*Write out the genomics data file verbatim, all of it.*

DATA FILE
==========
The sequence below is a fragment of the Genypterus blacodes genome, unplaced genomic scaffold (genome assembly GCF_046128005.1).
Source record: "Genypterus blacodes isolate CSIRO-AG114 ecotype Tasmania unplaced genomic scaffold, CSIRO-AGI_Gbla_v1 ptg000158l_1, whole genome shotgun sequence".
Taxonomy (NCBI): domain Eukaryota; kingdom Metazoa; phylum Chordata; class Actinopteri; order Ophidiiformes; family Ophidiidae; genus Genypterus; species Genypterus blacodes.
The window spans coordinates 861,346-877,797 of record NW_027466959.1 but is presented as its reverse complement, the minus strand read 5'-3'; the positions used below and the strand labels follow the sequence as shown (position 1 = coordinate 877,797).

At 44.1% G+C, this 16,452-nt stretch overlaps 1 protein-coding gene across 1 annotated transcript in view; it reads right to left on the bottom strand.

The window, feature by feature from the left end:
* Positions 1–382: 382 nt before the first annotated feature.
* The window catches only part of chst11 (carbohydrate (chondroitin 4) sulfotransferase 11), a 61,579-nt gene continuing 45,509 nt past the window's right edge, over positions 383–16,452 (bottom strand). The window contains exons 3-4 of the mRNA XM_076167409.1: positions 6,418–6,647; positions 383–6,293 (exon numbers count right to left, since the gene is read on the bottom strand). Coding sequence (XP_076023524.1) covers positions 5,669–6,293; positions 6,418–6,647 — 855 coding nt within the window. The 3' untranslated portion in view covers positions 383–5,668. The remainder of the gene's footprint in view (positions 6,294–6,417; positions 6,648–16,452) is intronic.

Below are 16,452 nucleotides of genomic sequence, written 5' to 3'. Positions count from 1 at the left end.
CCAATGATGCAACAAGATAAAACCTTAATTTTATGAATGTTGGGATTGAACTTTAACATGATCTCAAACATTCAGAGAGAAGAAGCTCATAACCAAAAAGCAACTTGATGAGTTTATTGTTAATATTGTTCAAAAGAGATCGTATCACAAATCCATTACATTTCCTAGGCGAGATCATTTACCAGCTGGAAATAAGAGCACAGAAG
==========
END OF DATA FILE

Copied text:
The sequence below is a fragment of the Genypterus blacodes genome, unplaced genomic scaffold (genome assembly GCF_046128005.1).
Source record: "Genypterus blacodes isolate CSIRO-AG114 ecotype Tasmania unplaced genomic scaffold, CSIRO-AGI_Gbla_v1 ptg000158l_1, whole genome shotgun sequence".
Taxonomy (NCBI): domain Eukaryota; kingdom Metazoa; phylum Chordata; class Actinopteri; order Ophidiiformes; family Ophidiidae; genus Genypterus; species Genypterus blacodes.
The window spans coordinates 861,346-877,797 of record NW_027466959.1 but is presented as its reverse complement, the minus strand read 5'-3'; the positions used below and the strand labels follow the sequence as shown (position 1 = coordinate 877,797).

At 44.1% G+C, this 16,452-nt stretch overlaps 1 protein-coding gene across 1 annotated transcript in view; it reads right to left on the bottom strand.

The window, feature by feature from the left end:
* Positions 1–382: 382 nt before the first annotated feature.
* The window catches only part of chst11 (carbohydrate (chondroitin 4) sulfotransferase 11), a 61,579-nt gene continuing 45,509 nt past the window's right edge, over positions 383–16,452 (bottom strand). The window contains exons 3-4 of the mRNA XM_076167409.1: positions 6,418–6,647; positions 383–6,293 (exon numbers count right to left, since the gene is read on the bottom strand). Coding sequence (XP_076023524.1) covers positions 5,669–6,293; positions 6,418–6,647 — 855 coding nt within the window. The 3' untranslated portion in view covers positions 383–5,668. The remainder of the gene's footprint in view (positions 6,294–6,417; positions 6,648–16,452) is intronic.

Below are 16,452 nucleotides of genomic sequence, written 5' to 3'. Positions count from 1 at the left end.
CCAATGATGCAACAAGATAAAACCTTAATTTTATGAATGTTGGGATTGAACTTTAACATGATCTCAAACATTCAGAGAGAAGAAGCTCATAACCAAAAAGCAACTTGATGAGTTTATTGTTAATATTGTTCAAAAGAGATCGTATCACAAATCCATTACATTTCCTAGGCGAGATCATTTACCAGCTGGAAATAAGAGCACAGAAG